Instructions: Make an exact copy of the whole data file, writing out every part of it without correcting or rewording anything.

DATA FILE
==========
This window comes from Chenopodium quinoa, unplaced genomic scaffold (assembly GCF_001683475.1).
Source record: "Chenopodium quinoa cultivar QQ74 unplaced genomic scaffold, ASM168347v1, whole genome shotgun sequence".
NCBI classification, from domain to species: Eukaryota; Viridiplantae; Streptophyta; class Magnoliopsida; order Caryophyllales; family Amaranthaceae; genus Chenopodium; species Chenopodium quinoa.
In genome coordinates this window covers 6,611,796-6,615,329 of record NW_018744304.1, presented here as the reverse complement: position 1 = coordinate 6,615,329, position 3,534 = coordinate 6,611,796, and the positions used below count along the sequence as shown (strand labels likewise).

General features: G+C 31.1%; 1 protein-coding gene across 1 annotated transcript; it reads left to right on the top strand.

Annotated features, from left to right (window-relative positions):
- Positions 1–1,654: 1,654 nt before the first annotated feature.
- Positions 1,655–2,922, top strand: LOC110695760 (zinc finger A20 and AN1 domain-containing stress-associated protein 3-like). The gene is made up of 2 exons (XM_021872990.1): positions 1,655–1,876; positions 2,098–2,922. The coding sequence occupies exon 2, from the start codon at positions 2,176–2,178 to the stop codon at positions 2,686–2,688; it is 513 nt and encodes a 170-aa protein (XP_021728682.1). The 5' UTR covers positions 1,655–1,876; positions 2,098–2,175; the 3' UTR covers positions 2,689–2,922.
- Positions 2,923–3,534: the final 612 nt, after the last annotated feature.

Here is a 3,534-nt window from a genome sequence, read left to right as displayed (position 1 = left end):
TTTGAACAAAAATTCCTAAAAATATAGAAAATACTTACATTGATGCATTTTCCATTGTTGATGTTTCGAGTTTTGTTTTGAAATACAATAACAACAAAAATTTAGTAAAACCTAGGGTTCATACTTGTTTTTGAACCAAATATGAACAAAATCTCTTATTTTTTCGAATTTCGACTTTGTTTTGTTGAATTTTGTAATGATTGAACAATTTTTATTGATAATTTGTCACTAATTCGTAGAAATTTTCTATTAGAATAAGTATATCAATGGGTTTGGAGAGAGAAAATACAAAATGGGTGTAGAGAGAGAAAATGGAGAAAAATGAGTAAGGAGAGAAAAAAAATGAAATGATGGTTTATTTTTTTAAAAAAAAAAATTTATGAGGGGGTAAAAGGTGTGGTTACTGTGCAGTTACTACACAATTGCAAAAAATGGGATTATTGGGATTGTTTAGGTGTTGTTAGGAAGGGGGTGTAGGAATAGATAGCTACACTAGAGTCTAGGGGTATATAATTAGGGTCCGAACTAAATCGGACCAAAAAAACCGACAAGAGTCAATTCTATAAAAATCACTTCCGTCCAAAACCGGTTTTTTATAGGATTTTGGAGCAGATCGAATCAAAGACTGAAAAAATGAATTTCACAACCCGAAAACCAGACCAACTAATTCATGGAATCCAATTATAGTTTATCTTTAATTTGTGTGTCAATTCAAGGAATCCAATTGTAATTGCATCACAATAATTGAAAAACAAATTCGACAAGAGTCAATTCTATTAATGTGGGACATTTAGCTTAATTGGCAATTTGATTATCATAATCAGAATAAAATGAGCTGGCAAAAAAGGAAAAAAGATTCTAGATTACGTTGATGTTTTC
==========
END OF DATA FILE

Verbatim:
This window comes from Chenopodium quinoa, unplaced genomic scaffold (assembly GCF_001683475.1).
Source record: "Chenopodium quinoa cultivar QQ74 unplaced genomic scaffold, ASM168347v1, whole genome shotgun sequence".
NCBI classification, from domain to species: Eukaryota; Viridiplantae; Streptophyta; class Magnoliopsida; order Caryophyllales; family Amaranthaceae; genus Chenopodium; species Chenopodium quinoa.
In genome coordinates this window covers 6,611,796-6,615,329 of record NW_018744304.1, presented here as the reverse complement: position 1 = coordinate 6,615,329, position 3,534 = coordinate 6,611,796, and the positions used below count along the sequence as shown (strand labels likewise).

General features: G+C 31.1%; 1 protein-coding gene across 1 annotated transcript; it reads left to right on the top strand.

Annotated features, from left to right (window-relative positions):
- Positions 1–1,654: 1,654 nt before the first annotated feature.
- Positions 1,655–2,922, top strand: LOC110695760 (zinc finger A20 and AN1 domain-containing stress-associated protein 3-like). The gene is made up of 2 exons (XM_021872990.1): positions 1,655–1,876; positions 2,098–2,922. The coding sequence occupies exon 2, from the start codon at positions 2,176–2,178 to the stop codon at positions 2,686–2,688; it is 513 nt and encodes a 170-aa protein (XP_021728682.1). The 5' UTR covers positions 1,655–1,876; positions 2,098–2,175; the 3' UTR covers positions 2,689–2,922.
- Positions 2,923–3,534: the final 612 nt, after the last annotated feature.

Here is a 3,534-nt window from a genome sequence, read left to right as displayed (position 1 = left end):
TTTGAACAAAAATTCCTAAAAATATAGAAAATACTTACATTGATGCATTTTCCATTGTTGATGTTTCGAGTTTTGTTTTGAAATACAATAACAACAAAAATTTAGTAAAACCTAGGGTTCATACTTGTTTTTGAACCAAATATGAACAAAATCTCTTATTTTTTCGAATTTCGACTTTGTTTTGTTGAATTTTGTAATGATTGAACAATTTTTATTGATAATTTGTCACTAATTCGTAGAAATTTTCTATTAGAATAAGTATATCAATGGGTTTGGAGAGAGAAAATACAAAATGGGTGTAGAGAGAGAAAATGGAGAAAAATGAGTAAGGAGAGAAAAAAAATGAAATGATGGTTTATTTTTTTAAAAAAAAAAATTTATGAGGGGGTAAAAGGTGTGGTTACTGTGCAGTTACTACACAATTGCAAAAAATGGGATTATTGGGATTGTTTAGGTGTTGTTAGGAAGGGGGTGTAGGAATAGATAGCTACACTAGAGTCTAGGGGTATATAATTAGGGTCCGAACTAAATCGGACCAAAAAAACCGACAAGAGTCAATTCTATAAAAATCACTTCCGTCCAAAACCGGTTTTTTATAGGATTTTGGAGCAGATCGAATCAAAGACTGAAAAAATGAATTTCACAACCCGAAAACCAGACCAACTAATTCATGGAATCCAATTATAGTTTATCTTTAATTTGTGTGTCAATTCAAGGAATCCAATTGTAATTGCATCACAATAATTGAAAAACAAATTCGACAAGAGTCAATTCTATTAATGTGGGACATTTAGCTTAATTGGCAATTTGATTATCATAATCAGAATAAAATGAGCTGGCAAAAAAGGAAAAAAGATTCTAGATTACGTTGATGTTTTC